IFrogz, among others speculates if Apple will sell 10 million phones by the end of 2008. I like iFrogz, I like the cases and whatnot they do, though I’m currently using a Capsule from SwitchEasy which is excellent.
If Apple is to sell 10 million iPhones by the end of this year they will have to sell 200,000 more per quarter than they did over the hottest time of the year, the Christmas season. During that time last year Apple sold 2.3 million.
In the first six months the iPhone was on sale, it sold 4 million units. That was in 2 quarters in the US and less than 1 quarter in France, Germany and the UK. Steve Jobs aimed at 10 million iPhones out there by the end of 2008. A rather optimistic claim but one that everyone has jumped on.
If Apple only do 9, 200, 000 iPhone sales, will the entire affair be a flop. Do the math. The extra 200 000 units per quarter only adds up to an extra 800 000 phones in the remaining 4 quarters. If they only did 8 million iPhones by the end of 2008, would it be a flop? Of course not. Some heads may roll but the sky will not fall and the sun will still rise.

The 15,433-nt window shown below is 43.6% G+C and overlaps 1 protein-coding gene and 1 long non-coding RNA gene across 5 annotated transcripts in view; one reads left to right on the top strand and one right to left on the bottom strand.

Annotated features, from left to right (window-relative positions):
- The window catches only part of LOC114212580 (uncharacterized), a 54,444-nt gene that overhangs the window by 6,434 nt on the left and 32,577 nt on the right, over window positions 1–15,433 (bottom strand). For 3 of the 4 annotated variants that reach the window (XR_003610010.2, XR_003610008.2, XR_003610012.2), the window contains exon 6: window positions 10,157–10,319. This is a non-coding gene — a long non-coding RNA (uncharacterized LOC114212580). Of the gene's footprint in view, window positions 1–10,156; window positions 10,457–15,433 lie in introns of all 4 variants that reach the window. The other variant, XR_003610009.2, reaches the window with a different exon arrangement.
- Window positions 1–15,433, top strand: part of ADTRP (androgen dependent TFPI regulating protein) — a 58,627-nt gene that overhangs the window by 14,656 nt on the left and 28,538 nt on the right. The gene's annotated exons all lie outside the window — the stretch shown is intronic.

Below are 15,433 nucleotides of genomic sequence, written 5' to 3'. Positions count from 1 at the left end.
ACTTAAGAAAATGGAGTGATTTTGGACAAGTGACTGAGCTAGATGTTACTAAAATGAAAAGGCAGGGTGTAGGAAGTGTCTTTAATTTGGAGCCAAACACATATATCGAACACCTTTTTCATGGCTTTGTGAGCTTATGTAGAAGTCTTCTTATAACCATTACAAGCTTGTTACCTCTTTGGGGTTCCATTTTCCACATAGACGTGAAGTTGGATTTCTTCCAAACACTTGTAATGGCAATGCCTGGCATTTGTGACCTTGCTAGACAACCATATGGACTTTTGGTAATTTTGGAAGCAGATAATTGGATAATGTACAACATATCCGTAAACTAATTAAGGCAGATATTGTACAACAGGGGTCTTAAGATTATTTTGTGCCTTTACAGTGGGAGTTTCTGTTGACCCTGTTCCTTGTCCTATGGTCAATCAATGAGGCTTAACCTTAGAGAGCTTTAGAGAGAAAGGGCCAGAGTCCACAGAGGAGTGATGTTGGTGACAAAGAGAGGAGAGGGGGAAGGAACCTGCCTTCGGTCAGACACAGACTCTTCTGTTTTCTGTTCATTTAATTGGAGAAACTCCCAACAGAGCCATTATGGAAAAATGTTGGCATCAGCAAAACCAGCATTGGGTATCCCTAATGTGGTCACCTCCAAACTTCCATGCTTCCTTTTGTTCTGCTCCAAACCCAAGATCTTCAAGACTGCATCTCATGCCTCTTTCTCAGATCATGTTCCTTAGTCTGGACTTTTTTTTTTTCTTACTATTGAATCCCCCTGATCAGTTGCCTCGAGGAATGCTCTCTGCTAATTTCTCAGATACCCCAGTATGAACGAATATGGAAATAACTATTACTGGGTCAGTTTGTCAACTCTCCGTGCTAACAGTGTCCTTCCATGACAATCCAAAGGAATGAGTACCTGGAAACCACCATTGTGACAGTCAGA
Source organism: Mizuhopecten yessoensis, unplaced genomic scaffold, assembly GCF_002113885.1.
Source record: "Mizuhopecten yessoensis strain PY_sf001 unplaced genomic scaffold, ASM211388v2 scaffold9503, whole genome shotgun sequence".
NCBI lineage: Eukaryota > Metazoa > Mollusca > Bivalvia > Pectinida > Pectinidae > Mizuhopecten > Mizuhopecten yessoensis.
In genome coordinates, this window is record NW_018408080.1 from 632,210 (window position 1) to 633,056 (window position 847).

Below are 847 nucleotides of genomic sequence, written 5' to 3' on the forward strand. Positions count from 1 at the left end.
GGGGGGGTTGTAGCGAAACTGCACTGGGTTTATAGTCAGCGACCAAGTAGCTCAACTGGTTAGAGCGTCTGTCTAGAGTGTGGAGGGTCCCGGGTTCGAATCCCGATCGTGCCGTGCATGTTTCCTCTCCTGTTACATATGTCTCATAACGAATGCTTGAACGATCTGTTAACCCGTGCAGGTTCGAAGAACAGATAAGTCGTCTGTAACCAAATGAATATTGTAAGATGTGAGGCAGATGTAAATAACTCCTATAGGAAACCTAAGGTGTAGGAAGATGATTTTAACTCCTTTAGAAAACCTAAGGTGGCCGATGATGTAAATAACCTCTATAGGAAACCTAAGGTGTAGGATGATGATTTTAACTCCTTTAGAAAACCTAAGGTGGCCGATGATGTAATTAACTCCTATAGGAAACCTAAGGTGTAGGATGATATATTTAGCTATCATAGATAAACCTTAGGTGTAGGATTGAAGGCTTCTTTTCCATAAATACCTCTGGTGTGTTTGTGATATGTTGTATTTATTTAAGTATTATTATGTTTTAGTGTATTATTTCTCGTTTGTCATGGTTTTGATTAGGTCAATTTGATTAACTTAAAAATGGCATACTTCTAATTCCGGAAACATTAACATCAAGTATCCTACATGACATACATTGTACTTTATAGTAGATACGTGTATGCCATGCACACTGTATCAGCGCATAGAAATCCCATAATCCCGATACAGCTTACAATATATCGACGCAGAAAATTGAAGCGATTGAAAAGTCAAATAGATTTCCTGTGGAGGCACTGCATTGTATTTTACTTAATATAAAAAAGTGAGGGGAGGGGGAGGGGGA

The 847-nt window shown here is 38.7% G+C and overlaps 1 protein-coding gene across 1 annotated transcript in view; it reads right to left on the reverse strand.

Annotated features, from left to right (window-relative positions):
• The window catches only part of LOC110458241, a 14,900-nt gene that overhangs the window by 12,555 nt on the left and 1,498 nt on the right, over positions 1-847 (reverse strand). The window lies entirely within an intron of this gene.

Some people speculate shaving $50 off the price of the phone would create an instant surge. Maybe, maybe not. I seriously doubt it. The issue most people have is the contract but, as we saw yesterday, O2 have just doubled their voice minutes allowance and increased the text allowance on the iPhone contracts they offer. I now have 1200 minutes and 500 texts and unlimited data which is more than I will ever use. People on the cheapest Â£35 tariff will now enjoy 600 minutes and 500 texts which is a huge improvement (from 200 and 200 respectively). This is where the innovation will come. With 1200 free minutes, I almost can’t be bothered wondering if Skype will appear on the iPhone unless I’m calling internationally (which is so infrequent I wouldn’t care anywway).
The iPhone is also just onto AT&T’s business tariffs and will be added to O2’s business tariff soon. This is excellently timed as the SDK is to be released in a few days and some early access developers (such as SAP) already have their client software ready to go.
So chill out on the numbers. It could be 9 million, it could explode to 20 million. We don’t know. What we do know is that a lot of the bloody things will be sold in the next 11 months.